For much of last week, it appeared Obama was ready to launch a strike against Assad's government without authorization from either the U.N. or the U.S. Congress. But he made an abrupt reversal on Saturday, announcing he would hold off on a military response and ask Congress for a vote in support. The White House has refused to say whether Obama would go forward with a strike if lawmakers vote against using force.
With one eye on Washington, Obama on Thursday lobbied lawmakers from afar, and he canceled a planned trip to California for next week to stay in Washington and make his case as votes near. Back home, his administration continued its full-scale sales job with another round of closed-door meetings for lawmakers about intelligence on Syria.
Sen. Dianne Feinstein, D-Calif., chairwoman of the Senate Intelligence Committee, said officials showed a DVD on chemical weapons with "what pinpointed eyes mean, what the convulsions mean" when nerve agents affect people. She said all senators would receive a copy.
"It's horrendous," Feinstein said.
The administration has focused on influencing lawmakers who will vote, but opinion polls show little desire by the general public for military intervention in Syria.
"It weighs on me," Feinstein said of the lack of popular support. "There's no question: What's coming in is overwhelmingly negative."
An AP survey of senators found 34 supporting or leaning toward military action, 26 opposed or leaning against, and 40 undecided.
Among the undecided senators is Ron Wyden, a Democrat from Oregon.
"What the effects of a military strike would be are not clear," Wyden said.
While intelligence information on the recent chemical weapons attack has been provided to members of Congress, the public hasn't had the same access - a point Feinstein recognized, saying: "But you see, then they don't know what I know. They haven't heard what I've heard."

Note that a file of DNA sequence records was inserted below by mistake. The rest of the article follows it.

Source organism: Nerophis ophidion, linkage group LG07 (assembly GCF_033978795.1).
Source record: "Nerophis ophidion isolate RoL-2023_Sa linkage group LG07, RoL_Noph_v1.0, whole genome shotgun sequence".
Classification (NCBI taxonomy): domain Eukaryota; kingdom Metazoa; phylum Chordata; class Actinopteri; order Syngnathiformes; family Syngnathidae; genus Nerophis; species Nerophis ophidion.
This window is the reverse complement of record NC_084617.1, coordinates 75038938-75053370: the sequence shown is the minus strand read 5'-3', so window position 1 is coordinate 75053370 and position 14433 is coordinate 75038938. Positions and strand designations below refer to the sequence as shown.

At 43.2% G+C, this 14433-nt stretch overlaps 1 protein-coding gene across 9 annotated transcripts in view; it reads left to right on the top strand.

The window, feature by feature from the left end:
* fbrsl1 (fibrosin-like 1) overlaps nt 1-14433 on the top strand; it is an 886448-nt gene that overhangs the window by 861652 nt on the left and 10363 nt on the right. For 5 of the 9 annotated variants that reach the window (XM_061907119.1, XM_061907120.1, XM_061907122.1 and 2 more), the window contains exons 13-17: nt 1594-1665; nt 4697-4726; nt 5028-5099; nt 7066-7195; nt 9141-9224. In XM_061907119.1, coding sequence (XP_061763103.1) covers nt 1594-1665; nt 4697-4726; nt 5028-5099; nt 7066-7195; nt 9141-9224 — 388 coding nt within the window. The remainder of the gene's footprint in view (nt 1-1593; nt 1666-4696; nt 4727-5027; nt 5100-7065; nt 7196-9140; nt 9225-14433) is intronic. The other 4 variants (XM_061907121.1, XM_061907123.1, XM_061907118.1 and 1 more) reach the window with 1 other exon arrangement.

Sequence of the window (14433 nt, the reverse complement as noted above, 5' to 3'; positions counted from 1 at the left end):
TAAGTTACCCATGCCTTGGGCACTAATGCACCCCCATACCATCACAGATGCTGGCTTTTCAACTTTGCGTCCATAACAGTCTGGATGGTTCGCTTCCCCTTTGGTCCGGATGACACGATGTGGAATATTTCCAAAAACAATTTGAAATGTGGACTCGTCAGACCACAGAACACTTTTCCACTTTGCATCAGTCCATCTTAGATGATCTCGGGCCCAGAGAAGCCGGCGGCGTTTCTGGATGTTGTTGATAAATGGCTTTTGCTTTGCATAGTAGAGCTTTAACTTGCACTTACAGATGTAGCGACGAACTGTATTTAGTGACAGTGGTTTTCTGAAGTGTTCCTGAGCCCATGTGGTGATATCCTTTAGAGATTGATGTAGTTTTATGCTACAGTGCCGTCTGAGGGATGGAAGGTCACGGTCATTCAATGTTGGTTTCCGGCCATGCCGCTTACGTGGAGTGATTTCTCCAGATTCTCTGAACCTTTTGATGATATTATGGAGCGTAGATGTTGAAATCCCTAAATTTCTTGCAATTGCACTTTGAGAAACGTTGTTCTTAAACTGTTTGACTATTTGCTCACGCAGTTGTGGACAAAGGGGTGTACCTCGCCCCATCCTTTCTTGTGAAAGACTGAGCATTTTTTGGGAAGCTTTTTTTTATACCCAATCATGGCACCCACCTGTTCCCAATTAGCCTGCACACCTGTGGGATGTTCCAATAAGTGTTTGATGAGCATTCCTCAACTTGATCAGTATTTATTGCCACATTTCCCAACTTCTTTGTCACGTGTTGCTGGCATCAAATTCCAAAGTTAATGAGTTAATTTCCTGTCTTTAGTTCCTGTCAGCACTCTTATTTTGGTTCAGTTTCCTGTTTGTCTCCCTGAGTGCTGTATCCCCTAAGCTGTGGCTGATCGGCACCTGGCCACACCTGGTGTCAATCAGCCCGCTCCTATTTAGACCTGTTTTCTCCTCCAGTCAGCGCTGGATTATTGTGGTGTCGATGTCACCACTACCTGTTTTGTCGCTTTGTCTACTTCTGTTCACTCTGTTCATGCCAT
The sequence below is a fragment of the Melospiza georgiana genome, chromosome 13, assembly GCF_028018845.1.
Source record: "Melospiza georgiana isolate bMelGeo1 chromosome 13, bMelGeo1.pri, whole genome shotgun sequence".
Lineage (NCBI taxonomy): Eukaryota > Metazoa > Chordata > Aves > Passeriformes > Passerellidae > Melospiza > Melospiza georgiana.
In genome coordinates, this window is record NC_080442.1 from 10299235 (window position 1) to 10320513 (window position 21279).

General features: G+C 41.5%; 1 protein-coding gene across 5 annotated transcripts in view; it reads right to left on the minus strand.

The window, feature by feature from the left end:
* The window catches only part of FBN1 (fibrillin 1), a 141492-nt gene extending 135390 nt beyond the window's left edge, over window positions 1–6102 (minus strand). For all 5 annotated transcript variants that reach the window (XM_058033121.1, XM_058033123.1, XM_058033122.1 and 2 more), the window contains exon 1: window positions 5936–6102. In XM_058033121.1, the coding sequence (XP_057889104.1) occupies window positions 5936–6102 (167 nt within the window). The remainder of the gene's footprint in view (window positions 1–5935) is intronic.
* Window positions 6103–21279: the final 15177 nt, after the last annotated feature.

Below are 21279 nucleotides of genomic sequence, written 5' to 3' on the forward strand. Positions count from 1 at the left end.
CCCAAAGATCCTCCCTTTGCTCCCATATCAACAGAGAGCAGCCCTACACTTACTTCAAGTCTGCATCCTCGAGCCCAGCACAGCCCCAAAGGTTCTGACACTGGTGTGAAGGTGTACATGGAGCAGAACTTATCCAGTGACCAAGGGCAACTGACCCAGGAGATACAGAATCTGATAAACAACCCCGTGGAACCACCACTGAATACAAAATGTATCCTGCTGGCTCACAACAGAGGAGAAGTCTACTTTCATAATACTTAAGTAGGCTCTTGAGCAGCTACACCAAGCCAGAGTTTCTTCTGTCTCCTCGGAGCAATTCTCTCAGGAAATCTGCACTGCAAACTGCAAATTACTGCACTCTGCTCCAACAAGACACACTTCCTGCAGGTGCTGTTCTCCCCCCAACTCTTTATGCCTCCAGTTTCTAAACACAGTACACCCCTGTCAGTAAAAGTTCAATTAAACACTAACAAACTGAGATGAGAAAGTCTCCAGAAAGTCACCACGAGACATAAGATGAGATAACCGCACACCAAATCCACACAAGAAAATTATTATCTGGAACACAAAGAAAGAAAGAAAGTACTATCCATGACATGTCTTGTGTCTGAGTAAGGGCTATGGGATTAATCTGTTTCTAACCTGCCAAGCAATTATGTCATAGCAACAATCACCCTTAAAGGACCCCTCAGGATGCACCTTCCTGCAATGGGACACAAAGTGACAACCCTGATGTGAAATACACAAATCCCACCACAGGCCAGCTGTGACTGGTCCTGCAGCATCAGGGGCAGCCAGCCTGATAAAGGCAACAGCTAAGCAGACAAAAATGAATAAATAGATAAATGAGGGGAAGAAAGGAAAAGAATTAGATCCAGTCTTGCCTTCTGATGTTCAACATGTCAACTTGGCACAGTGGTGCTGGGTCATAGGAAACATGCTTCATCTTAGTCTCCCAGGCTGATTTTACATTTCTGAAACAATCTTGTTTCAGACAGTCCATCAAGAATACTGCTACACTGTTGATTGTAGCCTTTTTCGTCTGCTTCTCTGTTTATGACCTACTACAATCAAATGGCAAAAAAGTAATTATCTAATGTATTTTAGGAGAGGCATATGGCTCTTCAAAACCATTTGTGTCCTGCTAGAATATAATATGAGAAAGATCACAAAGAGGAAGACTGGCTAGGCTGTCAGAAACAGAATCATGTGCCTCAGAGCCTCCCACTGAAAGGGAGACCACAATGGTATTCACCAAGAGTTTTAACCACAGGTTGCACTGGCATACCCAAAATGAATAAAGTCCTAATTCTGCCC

The Senate resolution authorizes the "limited and specified use" of the U.S. armed forces against Syria, restricts military action to 90 days and bars American ground troops from combat.
The measure is expected to reach the Senate floor next week. The timetable is more uncertain in the Republican-led House, where the resolution is expected to face greater opposition. House Speaker John Boehner, R-Ohio, and House Majority Leader Eric Cantor, R-Va., have both backed military action in Syria, but there's no guarantee they'll be able to sway enough other members of their party.
Despite widespread condemnation of the chemical weapons attack from allies, there are few countries likely to join the U.S. in undertaking military action if Obama moves forward with a strike. France has been the most favorable, though French officials said they were awaiting the outcome of the votes in Washington and would not proceed alone.
Obama and French President Francois Hollande were to hold a meeting on the sidelines of the summit Friday.